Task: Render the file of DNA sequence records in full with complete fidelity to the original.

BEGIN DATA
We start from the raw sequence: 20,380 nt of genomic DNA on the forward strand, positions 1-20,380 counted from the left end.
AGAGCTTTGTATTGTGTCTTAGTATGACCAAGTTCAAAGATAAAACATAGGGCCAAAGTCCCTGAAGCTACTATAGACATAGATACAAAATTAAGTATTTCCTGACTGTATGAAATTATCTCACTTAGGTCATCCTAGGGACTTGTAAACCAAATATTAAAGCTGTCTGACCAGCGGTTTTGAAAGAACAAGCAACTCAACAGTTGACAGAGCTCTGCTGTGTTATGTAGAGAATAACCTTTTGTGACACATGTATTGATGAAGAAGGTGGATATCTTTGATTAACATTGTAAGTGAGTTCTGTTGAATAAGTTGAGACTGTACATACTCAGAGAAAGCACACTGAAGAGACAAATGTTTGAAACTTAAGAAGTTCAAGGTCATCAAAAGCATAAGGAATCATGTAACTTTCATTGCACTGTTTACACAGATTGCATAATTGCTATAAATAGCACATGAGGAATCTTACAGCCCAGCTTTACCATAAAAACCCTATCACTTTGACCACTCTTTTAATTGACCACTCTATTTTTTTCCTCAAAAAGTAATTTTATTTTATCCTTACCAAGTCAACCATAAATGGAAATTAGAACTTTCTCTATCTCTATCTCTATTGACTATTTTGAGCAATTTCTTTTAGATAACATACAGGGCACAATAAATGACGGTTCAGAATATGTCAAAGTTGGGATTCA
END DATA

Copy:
We start from the raw sequence: 20,380 nt of genomic DNA on the forward strand, positions 1-20,380 counted from the left end.
AGAGCTTTGTATTGTGTCTTAGTATGACCAAGTTCAAAGATAAAACATAGGGCCAAAGTCCCTGAAGCTACTATAGACATAGATACAAAATTAAGTATTTCCTGACTGTATGAAATTATCTCACTTAGGTCATCCTAGGGACTTGTAAACCAAATATTAAAGCTGTCTGACCAGCGGTTTTGAAAGAACAAGCAACTCAACAGTTGACAGAGCTCTGCTGTGTTATGTAGAGAATAACCTTTTGTGACACATGTATTGATGAAGAAGGTGGATATCTTTGATTAACATTGTAAGTGAGTTCTGTTGAATAAGTTGAGACTGTACATACTCAGAGAAAGCACACTGAAGAGACAAATGTTTGAAACTTAAGAAGTTCAAGGTCATCAAAAGCATAAGGAATCATGTAACTTTCATTGCACTGTTTACACAGATTGCATAATTGCTATAAATAGCACATGAGGAATCTTACAGCCCAGCTTTACCATAAAAACCCTATCACTTTGACCACTCTTTTAATTGACCACTCTATTTTTTTCCTCAAAAAGTAATTTTATTTTATCCTTACCAAGTCAACCATAAATGGAAATTAGAACTTTCTCTATCTCTATCTCTATTGACTATTTTGAGCAATTTCTTTTAGATAACATACAGGGCACAATAAATGACGGTTCAGAATATGTCAAAGTTGGGATTCA